Robert T. Tobin
|Robert Terry Tobin|
Undated portrait of Mayor Tobin
|(Interim) Mayor of Minden
Webster Parish, Louisiana, USA
February 6, 1989 – December 5, 1989
|Preceded by||Noel "Gene" Byars|
|Succeeded by||Paul A. Brown|
|Minden City Council member|
|Preceded by||New position|
|Succeeded by||Theron W. Winzer|
September 10, 1910|
Lucky, Bienville Parish
|Died||September 13, 2007
|Resting place||New Prosperity Baptist Church Garden of Memories in Lucky, Louisiana|
|Spouse(s)||Thelma McCoy Tobin (married 1932–2007, his death)|
|Children||One daughter (deceased)|
|Alma mater||Stanford University|
Robert Terry Tobin (September 10, 1910 – September 13, 2007) was an African-American educator who became the first member of his race to have served as mayor of Minden, a small city of about 13,000 residents and the seat of government of Webster Parish in northwestern Louisiana. Mayor Tobin's ten-month tenure in 1989 occurred before the 2000 U.S. census confirmed Minden's status as a majority black locality.
Robert Tobin was the second of seven children born to Nat Tobin and his wife, Jane Patterson (1894–1982), in Louisiana's Bienville Parish village of Lucky. The family moved to Arcadia, the parish seat, so that the Tobin children could obtain a better education. Young Robert graduated from a black school in Arcadia, where he met his future wife, Thelma McCoy. At the time of his death, the couple had been married for seventy-six years and had outlived their daughter.
A World War II veteran of the 78th United States Army Signal Corps, Tobin was honorably discharged with the rank of technical sergeant and remained a life member of the Veterans of Foreign Wars. Studying at Louisiana's Southern University in Baton Rouge, a historically black institution of higher learning, and graduating with a major in science and a minor in mathematics, he subsequently attended California's Stanford University in Palo Alto, from which he obtained a master of science degree in science and secondary school supervision. He then entered the teaching profession at Castor Elementary School in the Bienville Parish village of Castor, later becoming principal of the school and subsequently transferring, at the invitation of his friend and mentor, Wilbur Leon Hayes, to the then-all-black Webster High School in Minden, where he served as a classroom teacher, assistant principal and principal. Five years after his retirement in 1970 from the field of education, the school was consolidated with the previously white Minden High School.
Tobin was a member of the National Association for the Advancement of Colored People.
A Democrat, Tobin was elected in 1978 to the Minden City Council from the predominantly black District A. He defeated J. D. Hampton (born c. 1935), 519 (67 percent) to 255 (33 percent). In 1966, Hampton became the first black official to run for the office of Minden mayor when he unsuccessfully challenged Frank T. Norman in the party primary. Hampton was also the complainant in the Webster Parish school desegregation case promoted by his United Christian Freedom Movement. Tobin was reelected to city council without opposition in 1982 and 1986. In February 1989, the council appointed him, at the age of seventy-eight, as mayor to succeed Democrat Noel "Gene" Byars, who was recalled amid controversy over charging the municipality for personal expenses.
In the special election for mayor held later in 1989, Tobin ran first with 1,545 votes. Republican Paul A. Brown, a relative newcomer to Minden, trailed slightly with 1,509 ballots while future mayor Bill Robertson and Peggy J. Staples (1933–2009), the first woman ever to have served on the Minden City Council, followed with 1,028 and 452 ballots, respectively. The primary turnout reached 60 percent of registered voters. In the runoff campaign, Brown defeated Tobin, 2,400 (54 percent) to 2,064 (46 percent). but held the post for only a year, as Robertson rebounded in 1990 to claim the mayor's office for a full term and served as mayor until his death in June 2013.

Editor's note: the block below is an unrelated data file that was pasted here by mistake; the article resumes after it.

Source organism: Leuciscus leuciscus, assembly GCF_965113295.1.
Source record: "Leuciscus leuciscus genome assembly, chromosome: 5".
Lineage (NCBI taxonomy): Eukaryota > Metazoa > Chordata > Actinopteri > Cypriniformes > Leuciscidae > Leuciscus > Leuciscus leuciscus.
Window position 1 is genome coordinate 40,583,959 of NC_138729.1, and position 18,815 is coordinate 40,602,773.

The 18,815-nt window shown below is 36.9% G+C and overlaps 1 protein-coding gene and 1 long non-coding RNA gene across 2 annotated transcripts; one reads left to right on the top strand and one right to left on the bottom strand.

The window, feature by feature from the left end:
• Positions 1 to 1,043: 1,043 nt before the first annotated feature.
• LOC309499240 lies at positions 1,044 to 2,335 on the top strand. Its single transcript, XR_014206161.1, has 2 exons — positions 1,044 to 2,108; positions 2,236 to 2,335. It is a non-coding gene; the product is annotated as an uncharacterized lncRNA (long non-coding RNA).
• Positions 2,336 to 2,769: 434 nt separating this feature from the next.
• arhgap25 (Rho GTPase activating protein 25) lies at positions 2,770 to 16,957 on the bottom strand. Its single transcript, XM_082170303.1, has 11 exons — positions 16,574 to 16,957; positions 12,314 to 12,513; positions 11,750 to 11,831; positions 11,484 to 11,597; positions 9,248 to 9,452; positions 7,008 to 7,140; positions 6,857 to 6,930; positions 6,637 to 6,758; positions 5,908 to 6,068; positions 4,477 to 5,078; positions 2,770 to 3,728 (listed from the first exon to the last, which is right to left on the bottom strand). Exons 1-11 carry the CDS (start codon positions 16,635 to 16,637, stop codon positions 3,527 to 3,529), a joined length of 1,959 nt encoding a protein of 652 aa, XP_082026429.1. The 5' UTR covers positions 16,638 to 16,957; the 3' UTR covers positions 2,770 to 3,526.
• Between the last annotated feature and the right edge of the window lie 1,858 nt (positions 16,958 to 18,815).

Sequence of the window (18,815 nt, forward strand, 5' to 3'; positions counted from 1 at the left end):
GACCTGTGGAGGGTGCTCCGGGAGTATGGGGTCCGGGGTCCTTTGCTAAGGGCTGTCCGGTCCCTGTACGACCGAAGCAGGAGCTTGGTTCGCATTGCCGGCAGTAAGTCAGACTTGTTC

In retirement, Tobin devoted a year to building his house and occupied his time with traveling and fishing. He was a member of civic and professional organizations, including the Webster Association of Retired Teachers, Louisiana Association of Educators, National Association of Educators, Phi Delta Kappa, Kiwanis International, and National Association for the Advancement of Colored People. As he approached his 97th birthday and 76th wedding anniversary, the couple was profiled in the September 2007 issue of Jet magazine, which was on newsstands at the time of his death.
Robert Tobin died in Minden three days after his 97th birthday and was honored with two services on September 17: at the St. Rest Baptist Church in Minden, where Tobin was a deacon and a Sunday school teacher, and at the New Prosperity Baptist Church in Lucky. Interment was at the New Prosperity Baptist Church Garden of Memories in Lucky. He often said: "By the Grace of God, I have come this far, and He will surely lead me on."
- Minden Press-Herald, January 15, 1992, p. 1
- Minden Press-Herald, August 28, 1978, p. 1; Election results, September 18, 1978
- "Tobin, Byars in November 18 run-off", Minden Press-Herald, October 8, 1989, p. 1
- Minden Press-Herald, October 10, 1989, p. 1
- "Brown elected mayor", Minden Press-Herald, November 19, 1989, p. 1
- "Louisiana election returns, November 18, 1989". staticresults.sos.la.gov. Retrieved September 12, 2013.
- "Former Minden mayor dies at 96". NWLA (Northwestern Louisiana) News. Retrieved September 14, 2007.
- "Robert Terry Tobin". The Shreveport Times. Retrieved September 16, 2007.
Noel Eugene "Gene" Byars
|Mayor of Minden, Louisiana
Robert Terry Tobin
Paul Aaron Brown